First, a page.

In part one of this series (May 2003), we explained the need for personal sampling, reviewed passive monitors and personal sampling pumps, and examined OSHA's substance-specific standards and their monitoring requirements. There is not much more to explain about the use of passive monitors, so this article focuses on pump sampling systems, which can be used for sampling particulates as well as gaseous contaminants.
Obtaining equipment. The purpose of the personal sampling pump is to draw air at a known flow rate through a collection media, and any device that will do so is acceptable. What distinguishes one manufacturer's pump from another are the features it offers. For example, some pumps include a built-in digital clock that displays the running time of the sample. Others have a feature that allows the pump to shut itself down at a preset time.
There are two features that many people may find very beneficial. One is a pump that affords a broad range of flow rates. Some sampling methods dictate flow rates as low as a few hundred milliliters per minute while others require flow rates as high as a few liters per minute. It is advantageous to have a pump that allows sampling over a wide range of flow rates so you will be equipped to do sampling no matter what flow rate is required by the method. Some manufacturer's pumps can be easily switched between providing a low flow rate or a high flow rate. On the other hand, if all you will ever sample for is metals where the sampling method stipulates a flow rate of 2 liters per minute regardless of the metal you are sampling for, then having a broad flow rate range is less important. Instead, the important thing is to be sure the pump you select is capable of maintaining a flow rate of 2 liters per minute.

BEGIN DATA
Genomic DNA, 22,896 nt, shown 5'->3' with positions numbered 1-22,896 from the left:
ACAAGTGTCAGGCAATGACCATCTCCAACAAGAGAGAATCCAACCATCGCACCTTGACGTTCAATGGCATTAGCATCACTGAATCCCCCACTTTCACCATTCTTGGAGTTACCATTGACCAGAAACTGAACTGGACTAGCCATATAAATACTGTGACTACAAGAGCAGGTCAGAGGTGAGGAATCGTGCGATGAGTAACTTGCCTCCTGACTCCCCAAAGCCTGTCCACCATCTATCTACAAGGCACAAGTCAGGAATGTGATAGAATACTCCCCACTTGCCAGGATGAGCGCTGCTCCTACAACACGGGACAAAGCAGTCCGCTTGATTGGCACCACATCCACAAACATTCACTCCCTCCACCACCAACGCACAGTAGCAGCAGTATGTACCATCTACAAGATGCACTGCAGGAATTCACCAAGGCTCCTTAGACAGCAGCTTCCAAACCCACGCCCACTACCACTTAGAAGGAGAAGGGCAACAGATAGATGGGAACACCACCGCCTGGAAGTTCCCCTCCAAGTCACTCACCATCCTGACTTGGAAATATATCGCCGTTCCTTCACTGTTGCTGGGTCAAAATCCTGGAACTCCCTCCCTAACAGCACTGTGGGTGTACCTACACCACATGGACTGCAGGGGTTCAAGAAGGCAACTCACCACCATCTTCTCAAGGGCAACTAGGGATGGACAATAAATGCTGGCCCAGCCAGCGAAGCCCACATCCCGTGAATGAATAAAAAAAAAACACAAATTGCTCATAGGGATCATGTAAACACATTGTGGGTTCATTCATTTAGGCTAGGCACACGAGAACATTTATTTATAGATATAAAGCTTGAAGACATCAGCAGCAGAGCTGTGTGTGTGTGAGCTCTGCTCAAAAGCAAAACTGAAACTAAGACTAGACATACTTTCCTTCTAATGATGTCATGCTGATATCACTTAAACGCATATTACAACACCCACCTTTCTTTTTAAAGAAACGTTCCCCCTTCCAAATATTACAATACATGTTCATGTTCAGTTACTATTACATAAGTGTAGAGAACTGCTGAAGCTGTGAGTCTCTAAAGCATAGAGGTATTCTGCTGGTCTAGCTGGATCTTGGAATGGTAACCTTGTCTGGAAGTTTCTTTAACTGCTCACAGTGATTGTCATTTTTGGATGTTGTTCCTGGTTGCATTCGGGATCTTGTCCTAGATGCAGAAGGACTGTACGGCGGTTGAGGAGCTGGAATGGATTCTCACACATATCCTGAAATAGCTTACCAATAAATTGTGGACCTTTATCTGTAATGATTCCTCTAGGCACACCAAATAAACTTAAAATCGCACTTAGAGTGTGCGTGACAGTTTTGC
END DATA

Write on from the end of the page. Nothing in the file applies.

Another useful feature is a pump that provides a constant flow rate when sampling for particulates. The flow rate decreases as the filter begins to load up with the particles you are collecting. Some pumps sense the pressure drop caused by the loading and compensate for it to maintain a constant flow.
My counsel is to invite a variety of vendors in to explain the various features of their products and then select the pump whose features best suit your particular needs. Another consideration is whether to purchase or to rent. While this decision is often based primarily on economic considerations, the convenience of having immediate access to equipment you own should not be overlooked. For example, you may want to address employee concerns about an unusual release as soon as you hear about it, rather than two days later when your rental equipment arrives. On the other hand, renting equipment provides a relatively easy and inexpensive way to get started immediately. Monthly rental fees for pumps can be less than $300, making them affordable even for low-budget operations.